There’s been much talk lately about our divisions: old-timers vs newcomers; those with money vs those without; parents who love the Island’s youth programming vs those who would like to see change. Which is why we loved reading Lauren Blankstein’s essay about a deep and unexpected connection she and her daughter made with Islander Ena Shinnery, who passed away recently. The story speaks to how time together and an open, honest interest in each other’s lives can help bridge differences in race, age, economic standing, and the many other barriers that often seem to separate us.
In an interview last December, former President Barack Obama told Prince Harry, “One of the dangers of the internet is that people can have entirely different realities. They can be cocooned in information that reinforces their current biases… On the internet, everything is simplified, and when you meet people face to face, it turns out they’re complicated, there may be somebody who you think is diametrically opposed to you when it comes to their political views, but you root for the same sports team.”
He’s right, of course. These divisions are not going to be resolved online. Walled off by computer screens and fake names, it’s too easy to offer up accusations and slurs when presented with a different opinion. The desire to get the last word can be all-consuming. The power to speak without witnessing the consequences of our words leaves little room for empathy.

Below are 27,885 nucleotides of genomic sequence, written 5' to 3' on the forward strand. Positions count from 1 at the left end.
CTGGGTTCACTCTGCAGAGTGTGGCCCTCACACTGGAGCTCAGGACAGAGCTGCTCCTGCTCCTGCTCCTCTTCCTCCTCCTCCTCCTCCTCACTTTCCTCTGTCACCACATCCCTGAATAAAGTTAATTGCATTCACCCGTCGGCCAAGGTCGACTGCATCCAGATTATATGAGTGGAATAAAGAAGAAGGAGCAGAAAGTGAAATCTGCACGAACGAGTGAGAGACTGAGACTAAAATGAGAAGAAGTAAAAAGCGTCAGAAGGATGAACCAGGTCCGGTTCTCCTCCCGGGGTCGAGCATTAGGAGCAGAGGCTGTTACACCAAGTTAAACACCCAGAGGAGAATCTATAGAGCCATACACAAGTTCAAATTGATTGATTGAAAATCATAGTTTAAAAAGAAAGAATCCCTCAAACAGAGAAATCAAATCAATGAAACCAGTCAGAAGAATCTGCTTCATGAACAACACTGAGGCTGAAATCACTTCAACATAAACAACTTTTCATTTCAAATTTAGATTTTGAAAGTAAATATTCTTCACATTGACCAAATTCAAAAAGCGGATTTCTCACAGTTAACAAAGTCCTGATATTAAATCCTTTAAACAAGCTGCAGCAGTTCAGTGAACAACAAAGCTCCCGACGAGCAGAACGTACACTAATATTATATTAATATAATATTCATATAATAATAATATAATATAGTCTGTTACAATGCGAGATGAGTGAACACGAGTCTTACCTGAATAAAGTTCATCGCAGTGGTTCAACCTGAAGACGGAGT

If we want to build services that meet the needs of all Islanders, we must understand what those needs are – and who our neighbors are. We need to strive for real relationships with people who are different from us, not just racially or culturally, but in terms of sexual orientation, ability, and income. We need to feel comfortable talking about our differences, and across our differences. We need to start emphasizing community over competition.
In short, we need to create more face time with one another, so we connect at a human level to get people talking outside their usual social circles and start breaking down stereotypes.
We at The WIRE would like to help foster some of those discussions. We are currently working with other organizations to develop the first in what we hope will be a series of community events aimed at encouraging communication about issues important to the Island. If you’re interested in helping, please reach out to us.
We also know that there are many experiences on this Island that we know little about. We want to hear your stories. What is life on the Island like for you? What issues are we missing? Let’s start the conversation – in person. We’ll buy the coffee.